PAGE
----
Even before it was discovered that the attack on the offices of Paris satire magazine Charlie Hebdo was partly financed by online payment fraud, the writing was on the wall. Organized crime
and international drug traffickers had learned early on that the online payments ecosystem was easily exploited for money laundering. It was only a matter of time until terror organizations figured this out, too.
And they did.
Yet two years later, with the FBI’s revelations that ISIS was financing their domestic terror agenda in the US via eBay and PayPal – the stakes have again risen.
Here’s What We Know
According to the FBI statement, as reported in the Wall Street Journal and other news outlets back in August, an American-born ISIS operative and US
citizen by the name of Mohamed Elshinawy was arrested last year in Maryland after he received nearly $10,000 via PayPal for fraudulent sales of computer printers over eBay.
Elshinawy circumvented conventional financial institutions to receive these ISIS funds, using classic transaction laundering tactics to do so. The suspect used eBay to “sell” various models of computer printers, and received payments for these sales from
overseas through PayPal.
The FBI reportedly believes that the scheme reaches far deeper than what’s been discovered thus far. One source claimed that Elshinawy was part of a global network, and was instructed to use the money for “operational purposes” – which law enforcement officials
take to mean a possible terror attack.
Finally, Law Enforcement is Taking Transaction Laundering Seriously
Law enforcement has long devoted significant resources to anti-money laundering activity. FinCEN and other regulators globally are constantly enacting stricter Anti-Money Laundering (AML) policies, rules and regulations. Yet enforcement mechanisms were until
recently primarily targeting traditional lines of business and financial services: banking, capital markets, insurance, cash deposits, wire transfers and securities trading.
Transaction laundering was the least regulated method of online money laundering. Now that the link to terror funding is undeniable, transaction laundering has finally shown up on law enforcement radar.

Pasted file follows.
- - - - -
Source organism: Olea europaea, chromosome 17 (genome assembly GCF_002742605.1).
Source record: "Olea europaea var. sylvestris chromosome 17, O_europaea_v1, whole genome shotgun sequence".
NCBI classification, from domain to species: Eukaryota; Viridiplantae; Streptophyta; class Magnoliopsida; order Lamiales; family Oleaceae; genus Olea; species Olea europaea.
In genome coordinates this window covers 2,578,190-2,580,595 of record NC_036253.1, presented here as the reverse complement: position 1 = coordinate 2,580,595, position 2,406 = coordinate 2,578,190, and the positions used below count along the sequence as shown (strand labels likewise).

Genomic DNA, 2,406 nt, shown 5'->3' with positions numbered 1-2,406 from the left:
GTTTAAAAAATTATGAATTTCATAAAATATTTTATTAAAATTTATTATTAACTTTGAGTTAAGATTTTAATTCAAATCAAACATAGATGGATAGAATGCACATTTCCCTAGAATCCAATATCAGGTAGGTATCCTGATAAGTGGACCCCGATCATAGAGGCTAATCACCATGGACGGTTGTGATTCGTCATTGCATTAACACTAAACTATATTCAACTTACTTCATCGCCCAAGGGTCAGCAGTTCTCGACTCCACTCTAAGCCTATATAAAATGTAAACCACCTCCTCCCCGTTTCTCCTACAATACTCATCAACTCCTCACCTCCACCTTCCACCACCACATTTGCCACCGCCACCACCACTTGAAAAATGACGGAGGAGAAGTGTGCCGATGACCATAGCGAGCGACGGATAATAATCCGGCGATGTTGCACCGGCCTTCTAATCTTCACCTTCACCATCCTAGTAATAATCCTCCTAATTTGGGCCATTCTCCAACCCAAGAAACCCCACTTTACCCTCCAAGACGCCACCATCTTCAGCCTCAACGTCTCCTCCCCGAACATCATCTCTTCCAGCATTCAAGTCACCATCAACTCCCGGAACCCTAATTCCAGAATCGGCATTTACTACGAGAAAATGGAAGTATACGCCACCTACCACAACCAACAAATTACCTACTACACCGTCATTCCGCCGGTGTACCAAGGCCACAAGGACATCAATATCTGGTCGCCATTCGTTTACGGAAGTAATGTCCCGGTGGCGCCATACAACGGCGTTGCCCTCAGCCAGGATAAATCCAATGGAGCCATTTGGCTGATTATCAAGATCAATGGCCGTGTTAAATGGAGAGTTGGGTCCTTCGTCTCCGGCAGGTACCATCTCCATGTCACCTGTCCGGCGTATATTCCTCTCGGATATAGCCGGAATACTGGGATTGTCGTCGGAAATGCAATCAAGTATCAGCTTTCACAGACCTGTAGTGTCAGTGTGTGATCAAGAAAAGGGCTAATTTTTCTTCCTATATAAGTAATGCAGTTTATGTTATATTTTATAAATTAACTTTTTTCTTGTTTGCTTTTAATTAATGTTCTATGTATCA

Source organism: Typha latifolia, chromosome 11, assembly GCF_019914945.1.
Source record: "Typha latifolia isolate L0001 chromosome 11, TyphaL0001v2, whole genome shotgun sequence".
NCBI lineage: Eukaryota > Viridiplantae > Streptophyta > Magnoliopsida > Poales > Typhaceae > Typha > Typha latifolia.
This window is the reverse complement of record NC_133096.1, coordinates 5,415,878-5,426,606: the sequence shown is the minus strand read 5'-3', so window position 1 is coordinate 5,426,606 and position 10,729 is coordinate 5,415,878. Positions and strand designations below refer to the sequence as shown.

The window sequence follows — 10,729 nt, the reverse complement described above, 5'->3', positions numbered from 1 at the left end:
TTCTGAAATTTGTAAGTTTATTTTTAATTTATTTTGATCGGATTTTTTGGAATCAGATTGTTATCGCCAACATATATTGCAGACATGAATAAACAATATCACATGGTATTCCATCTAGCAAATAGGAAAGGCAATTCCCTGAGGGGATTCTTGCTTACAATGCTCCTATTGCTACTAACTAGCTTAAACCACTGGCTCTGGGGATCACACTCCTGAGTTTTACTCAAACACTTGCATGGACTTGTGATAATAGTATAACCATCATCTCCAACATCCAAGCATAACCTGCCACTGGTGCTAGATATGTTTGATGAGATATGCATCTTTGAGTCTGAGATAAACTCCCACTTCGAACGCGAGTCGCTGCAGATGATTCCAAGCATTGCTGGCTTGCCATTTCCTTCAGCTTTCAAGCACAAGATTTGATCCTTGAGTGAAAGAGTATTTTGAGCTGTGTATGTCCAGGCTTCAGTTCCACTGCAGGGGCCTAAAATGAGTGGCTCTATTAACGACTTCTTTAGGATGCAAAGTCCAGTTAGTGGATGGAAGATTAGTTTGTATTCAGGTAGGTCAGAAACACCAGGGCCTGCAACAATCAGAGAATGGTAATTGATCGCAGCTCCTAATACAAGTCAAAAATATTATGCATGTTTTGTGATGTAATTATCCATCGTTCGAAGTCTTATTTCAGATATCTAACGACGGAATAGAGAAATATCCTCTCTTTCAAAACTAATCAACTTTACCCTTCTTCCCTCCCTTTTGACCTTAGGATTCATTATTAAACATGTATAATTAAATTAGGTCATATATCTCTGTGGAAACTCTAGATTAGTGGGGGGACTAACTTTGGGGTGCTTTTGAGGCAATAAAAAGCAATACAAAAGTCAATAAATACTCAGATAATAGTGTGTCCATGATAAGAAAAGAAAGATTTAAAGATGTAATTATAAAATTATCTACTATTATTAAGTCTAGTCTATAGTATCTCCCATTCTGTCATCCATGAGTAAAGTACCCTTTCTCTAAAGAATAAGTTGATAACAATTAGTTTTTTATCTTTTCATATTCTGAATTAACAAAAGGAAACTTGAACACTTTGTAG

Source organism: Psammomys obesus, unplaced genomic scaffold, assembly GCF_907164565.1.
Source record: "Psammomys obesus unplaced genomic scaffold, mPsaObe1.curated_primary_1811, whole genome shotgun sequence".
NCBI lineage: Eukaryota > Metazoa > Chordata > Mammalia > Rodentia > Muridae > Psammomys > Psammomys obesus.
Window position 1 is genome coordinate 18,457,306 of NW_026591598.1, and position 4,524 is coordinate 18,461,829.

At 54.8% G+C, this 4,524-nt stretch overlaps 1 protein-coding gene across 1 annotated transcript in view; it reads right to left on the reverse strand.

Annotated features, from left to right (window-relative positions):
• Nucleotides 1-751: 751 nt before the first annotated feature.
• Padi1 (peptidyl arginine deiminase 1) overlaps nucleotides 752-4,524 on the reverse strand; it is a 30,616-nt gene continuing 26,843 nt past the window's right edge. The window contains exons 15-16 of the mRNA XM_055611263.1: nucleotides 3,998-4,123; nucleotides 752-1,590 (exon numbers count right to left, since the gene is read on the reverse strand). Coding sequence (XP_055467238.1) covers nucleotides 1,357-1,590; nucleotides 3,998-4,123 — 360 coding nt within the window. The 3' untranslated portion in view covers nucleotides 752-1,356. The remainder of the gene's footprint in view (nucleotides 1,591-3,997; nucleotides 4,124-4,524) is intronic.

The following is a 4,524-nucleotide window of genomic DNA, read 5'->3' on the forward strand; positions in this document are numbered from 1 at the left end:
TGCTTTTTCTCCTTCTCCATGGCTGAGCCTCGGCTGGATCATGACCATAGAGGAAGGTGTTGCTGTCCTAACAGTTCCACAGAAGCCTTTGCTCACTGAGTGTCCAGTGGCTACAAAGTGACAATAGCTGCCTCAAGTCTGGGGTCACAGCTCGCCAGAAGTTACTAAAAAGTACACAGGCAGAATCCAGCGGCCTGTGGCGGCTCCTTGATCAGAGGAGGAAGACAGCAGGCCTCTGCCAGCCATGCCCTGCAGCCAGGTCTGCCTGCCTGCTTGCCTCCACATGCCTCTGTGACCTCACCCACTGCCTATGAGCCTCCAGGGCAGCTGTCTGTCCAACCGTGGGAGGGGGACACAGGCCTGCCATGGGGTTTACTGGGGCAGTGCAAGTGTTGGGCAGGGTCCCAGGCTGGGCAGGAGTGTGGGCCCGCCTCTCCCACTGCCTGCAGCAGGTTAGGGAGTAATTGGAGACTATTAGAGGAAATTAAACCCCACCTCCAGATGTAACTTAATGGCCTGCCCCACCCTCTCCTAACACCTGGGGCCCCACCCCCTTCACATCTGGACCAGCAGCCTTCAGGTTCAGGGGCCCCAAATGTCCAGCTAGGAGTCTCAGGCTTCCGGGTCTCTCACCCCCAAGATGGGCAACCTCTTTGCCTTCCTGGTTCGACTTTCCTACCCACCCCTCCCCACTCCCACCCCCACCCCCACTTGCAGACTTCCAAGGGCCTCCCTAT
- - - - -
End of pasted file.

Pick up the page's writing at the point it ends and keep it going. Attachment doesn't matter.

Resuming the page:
What is Transaction Laundering?
The principle is simple: an unknown business uses an approved merchant’s payment credentials to process card payments for unknown products and services. It’s a massive problem. We estimate that transaction laundering for online sales of products and services
$200 billion a year in the US alone. Of this, some $6 billion involves illegal goods, which were sold online by nearly 335,000 unregistered merchants.
How does it work? By way of example, a drug dealer could create a website to sell illicit drugs, while accepting payment via credit card from customers and laundering these transactions by disguising them as legitimate payments routed through a legitimate
merchant. Neither the innocent merchant, the MSP processing the payment, nor – likely – regulating authorities ever have any idea that these payments are actually for illicit goods and not legal merchandise.
This particular case demonstrates another way transaction laundering can be conducted. The entire commercial transaction was entirely fictitious. There was no shipment and no goods exchanged in hands. The terrorists were able to use the online marketplace
to set up a shadow shipment for the sole reason of moving money across borders.
Transaction laundering occurs every day and has become increasingly common with the growth of online commerce. Existing payment models and transaction processing solutions simply can’t keep up. There are so many online transactions, over so many diverse
payment systems – and the vast majority of MSPs (acquiring banks, payment facilitators, and online marketplaces) don’t have the right tools to vet each merchant and each payment.
Shutting Down Transaction Laundering
The good news is that online money laundering in general and transaction laundering specifically can be controlled with the right combination of awareness, regulations, and – especially – technology.
What law enforcement officials are starting to understand is that transaction laundering requires a fundamental change in how acquirers vet and monitor online merchants. Solutions that rely on manual monitoring simply can’t keep up - they need to be automated
to effectively scale. Along with their scalability, automated technologies are ideal for discovering repeatable patterns and reporting them in near-real time. This speeds up the decision-making process for merchant onboarding, while still ensuring that transaction
laundering for illicit activities – including those that fund terror – becomes a thing of the past.
By eliminating transaction laundering, acquirers grow trust and confidence in payment networks and facilitate the integrity of the digital economy. Today, advanced cyber intelligence technology can uncover hidden ecommerce networks and merchants – accurately,
transparently, and with time to market that can be measured just days. These technological solutions enable a new level of response to the serious threat of transaction laundering.